Thursday, June 6, 2013
Monchichi and a bit of anesthesia
Anyone who knows me knows that I have spent my life from eighth grade on trying to get rid of the boobs, so that first sentence is a LIE.
But, I did have general anesthesia for the first time in my life. This was a truly strange experience.
Several things were strange. First, apparently I was the first person that my primary nurse knew who had an eyebrowing plucking/rogue German ancestry chin hair plucking/teeth cleaning/face washing contingency in place in case I went into some long term coma from a freakish anesthesia reaction. It's not that I am vain or that I would even care if I was in a coma, but I would not want my monkeys to think that I was a monchichi when they came to see me. I thought everyone would have something like this in place, along with the Medical Power of Attorney. Which I have in place. Ahem.
Second, apparently I need to act up more. Suck air in and tear up, or complain a little about the IV and hawt attire. I need to request more heated towels and pillows and different magazines. I did none of this because I really just wanted to get through so that I could find a cup of coffee. For the love of God.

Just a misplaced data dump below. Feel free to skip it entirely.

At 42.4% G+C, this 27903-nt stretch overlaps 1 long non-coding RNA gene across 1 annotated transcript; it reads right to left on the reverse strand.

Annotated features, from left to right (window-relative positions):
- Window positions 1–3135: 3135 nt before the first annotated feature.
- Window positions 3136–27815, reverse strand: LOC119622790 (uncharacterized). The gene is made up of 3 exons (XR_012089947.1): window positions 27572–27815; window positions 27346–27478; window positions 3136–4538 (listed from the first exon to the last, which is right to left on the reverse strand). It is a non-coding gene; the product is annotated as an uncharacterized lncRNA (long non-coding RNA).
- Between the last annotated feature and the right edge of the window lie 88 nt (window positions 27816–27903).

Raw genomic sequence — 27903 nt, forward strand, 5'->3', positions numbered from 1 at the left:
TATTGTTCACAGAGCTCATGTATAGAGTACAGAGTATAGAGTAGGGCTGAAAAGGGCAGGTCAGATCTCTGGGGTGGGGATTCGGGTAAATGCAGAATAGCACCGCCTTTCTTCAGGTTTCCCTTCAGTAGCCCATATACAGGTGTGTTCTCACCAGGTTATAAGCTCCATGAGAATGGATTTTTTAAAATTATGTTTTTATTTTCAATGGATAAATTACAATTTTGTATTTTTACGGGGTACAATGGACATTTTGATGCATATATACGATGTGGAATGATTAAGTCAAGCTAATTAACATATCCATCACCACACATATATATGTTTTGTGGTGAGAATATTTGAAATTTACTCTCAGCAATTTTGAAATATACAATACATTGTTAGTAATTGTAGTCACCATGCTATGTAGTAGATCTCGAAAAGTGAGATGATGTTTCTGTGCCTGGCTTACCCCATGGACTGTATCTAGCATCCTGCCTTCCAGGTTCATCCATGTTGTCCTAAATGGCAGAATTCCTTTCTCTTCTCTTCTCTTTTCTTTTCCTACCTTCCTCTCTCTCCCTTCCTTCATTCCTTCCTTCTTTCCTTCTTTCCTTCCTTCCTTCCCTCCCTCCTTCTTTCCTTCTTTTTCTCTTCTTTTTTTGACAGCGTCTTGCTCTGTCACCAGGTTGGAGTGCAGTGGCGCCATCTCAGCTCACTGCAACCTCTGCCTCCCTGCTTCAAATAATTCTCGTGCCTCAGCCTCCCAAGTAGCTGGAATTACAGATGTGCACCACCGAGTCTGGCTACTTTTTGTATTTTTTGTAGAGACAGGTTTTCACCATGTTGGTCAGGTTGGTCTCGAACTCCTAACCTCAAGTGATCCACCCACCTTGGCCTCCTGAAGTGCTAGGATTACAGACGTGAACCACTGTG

Third, General Anesthesia is NOTHING like Grey's Anatomy or any other show. There is no blurring of the edges as you drift off. Nope. There is an "I am going to put the mask over your face', and then ninety minutes later a different nurse standing there as you ask when they are going to put the mask over your face. An abrupt loss of a chunk of time. My new nurse did tell me that her husband kept talking about his 'B Danka Dank' while he was coming out of his first time with anesthesia. Pretty sure I did not do that for numerous reasons, one being I had to Urban Dictionary that one. I hope I didn't say anything awful or tell them about my dream last night involving a deceptively violent bullfrog with sharp teeth. Oh well, that is why they get paid the big bucks, right?!
Fourth, apparently there is a lingering issue with mental fogginess even after you can walk and talk. I heard five or six different nurses and doctors say "No major life decisions for the next couple of days". Doh. I can't even finish a compound sentence out loud, much less buy a car or change my will.
And finally, I don't really look like a monchichi. This is the anesthesia speaking.
Goodnight, buttercups. XOXOXO
Thanks @ lucuahman
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